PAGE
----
August 24, 2009
Last week I was spending some time getting through the hundreds of items in my Google reader. One of the posts I came across wason a blog called The Old College Try: Marketing Higher Ed. The University of Toledo had done a video (in-house) designed to pump up the incoming students and get them excited about starting at the school.
I thought the video was really well done but did more than just pump up students. It did a really nice job of getting a group of salespeople (new students and parents) excited about the institution. What is the top question parents of new students are going to answer in their communities, at dinners, and other events back at home in September.
Where is Johnny headed to school again? How does he like it?
What better way to get a group of your best brand advocates to be excited and engaged about the institution. Well done –
August 20, 2009
In March 2009 in preparation for the Council for the Advancement and Support of Education (CASE) Communications, Communications, Marketing & Technology Conference, Cognitive Marketing, a brand development firm, developed a survey to gauge the level at which Internet‐based technologies are incorporated into the marketing practices of educational institutions. The range of technologies, from basic websites through to fully integrated social networking programs, was explored.
For those interested the full report from the survey can be downloaded.
August 6, 2009
If you are anything like me you get a lot of email. Sorting through what you have to read, what you want to read, and what you can delete is a task in itself. However I make sure to read 3 daily emails on a regular basis that help to keep me up to date on higher education and internet marketing. By no means is this a complete list but it is my list.
Inside higher ed
A daily e-mail review of top news stories, provocative opinion and great new careers in higher education – delivered to your inbox each weekday. I find this has really good stories and information each and everyday. It also allows you to stay on top of not just web and marketing trends but also higher ed trends in general.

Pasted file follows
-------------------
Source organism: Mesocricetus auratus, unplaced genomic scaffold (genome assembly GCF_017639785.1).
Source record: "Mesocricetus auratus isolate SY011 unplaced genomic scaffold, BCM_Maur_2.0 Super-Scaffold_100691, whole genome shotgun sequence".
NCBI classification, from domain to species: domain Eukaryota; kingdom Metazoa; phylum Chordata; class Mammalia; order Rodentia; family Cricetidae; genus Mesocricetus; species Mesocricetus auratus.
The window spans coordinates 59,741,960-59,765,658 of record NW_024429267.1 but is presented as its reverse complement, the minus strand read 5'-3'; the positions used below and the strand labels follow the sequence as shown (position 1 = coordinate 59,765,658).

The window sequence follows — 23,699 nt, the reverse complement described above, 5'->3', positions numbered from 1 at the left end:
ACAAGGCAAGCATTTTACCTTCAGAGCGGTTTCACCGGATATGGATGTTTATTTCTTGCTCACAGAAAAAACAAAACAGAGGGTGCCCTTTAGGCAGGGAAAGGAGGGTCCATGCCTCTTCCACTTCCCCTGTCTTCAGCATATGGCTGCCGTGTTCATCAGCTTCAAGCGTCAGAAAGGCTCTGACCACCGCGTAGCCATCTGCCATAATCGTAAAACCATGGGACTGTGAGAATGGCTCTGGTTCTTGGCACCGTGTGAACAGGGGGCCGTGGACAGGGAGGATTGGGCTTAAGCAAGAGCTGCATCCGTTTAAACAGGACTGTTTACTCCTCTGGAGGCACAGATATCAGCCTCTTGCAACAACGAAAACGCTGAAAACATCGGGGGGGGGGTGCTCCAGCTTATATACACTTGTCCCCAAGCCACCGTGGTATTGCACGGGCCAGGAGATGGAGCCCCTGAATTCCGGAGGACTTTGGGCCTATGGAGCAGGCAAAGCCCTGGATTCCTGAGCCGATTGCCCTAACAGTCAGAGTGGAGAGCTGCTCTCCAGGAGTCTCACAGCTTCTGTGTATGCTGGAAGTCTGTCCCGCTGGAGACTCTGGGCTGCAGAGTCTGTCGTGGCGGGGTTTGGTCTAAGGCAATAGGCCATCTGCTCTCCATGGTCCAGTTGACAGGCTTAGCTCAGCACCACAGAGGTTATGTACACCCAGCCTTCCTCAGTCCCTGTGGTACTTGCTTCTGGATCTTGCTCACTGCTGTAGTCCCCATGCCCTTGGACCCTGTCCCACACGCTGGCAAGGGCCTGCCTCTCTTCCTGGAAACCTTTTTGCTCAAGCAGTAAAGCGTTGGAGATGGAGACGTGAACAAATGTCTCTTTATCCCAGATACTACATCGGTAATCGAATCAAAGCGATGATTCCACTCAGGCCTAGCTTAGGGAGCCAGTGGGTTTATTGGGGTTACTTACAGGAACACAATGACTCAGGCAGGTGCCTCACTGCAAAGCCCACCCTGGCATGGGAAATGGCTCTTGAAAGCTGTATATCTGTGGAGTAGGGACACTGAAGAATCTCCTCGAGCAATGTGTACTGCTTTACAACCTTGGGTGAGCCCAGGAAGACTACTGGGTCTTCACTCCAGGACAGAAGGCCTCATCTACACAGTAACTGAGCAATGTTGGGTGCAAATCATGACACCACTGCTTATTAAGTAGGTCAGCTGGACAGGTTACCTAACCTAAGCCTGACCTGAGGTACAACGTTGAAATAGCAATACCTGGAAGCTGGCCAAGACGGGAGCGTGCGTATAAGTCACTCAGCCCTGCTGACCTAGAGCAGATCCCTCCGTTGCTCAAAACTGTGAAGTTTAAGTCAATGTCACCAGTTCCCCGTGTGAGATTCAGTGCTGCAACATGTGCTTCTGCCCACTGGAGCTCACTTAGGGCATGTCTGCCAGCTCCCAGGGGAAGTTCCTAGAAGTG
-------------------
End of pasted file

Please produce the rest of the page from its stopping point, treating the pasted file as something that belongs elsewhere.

Daily newsletter that covers what’s hot in news, features and among industry thought leaders. Successful creative executions, research and industry best practices. As well as tips to explore and embrace interactive marketing strategies. I always find the articles interesting and thought provoking and they provide an “outside” of higher ed perspective.
BlogHighEd is a higher ed blogger network. They aggregate blogs from many areas: webmasters, marketers, vendors, counselors, consultants, and more (including this blog). Instead of individually trying to sign up for email alerts from all these different bloggers get it all delivered to you in one email each day.
I am sure there are other favorites out there but I have found these three to be helpful to me as I do my daily work. I invite you share yours thoughts on these or others.
August 3, 2009
Over the years I have made it a habit to use the month of August to have lunch with a handful of people on campus. Usually I target the directors of the Career Development, Off-Campus studies, and the Center for Public Service. Each year these lunches have yielded at least one or two really good projects including student stories, travel blogs, or web enhancements.
Lunch on campus seems to work well because it strikes the right balance between informality and a meeting. I start by asking about what might be happening in the year ahead or what programs the person is most excited about in the coming year. Then I just sit back and take good notes.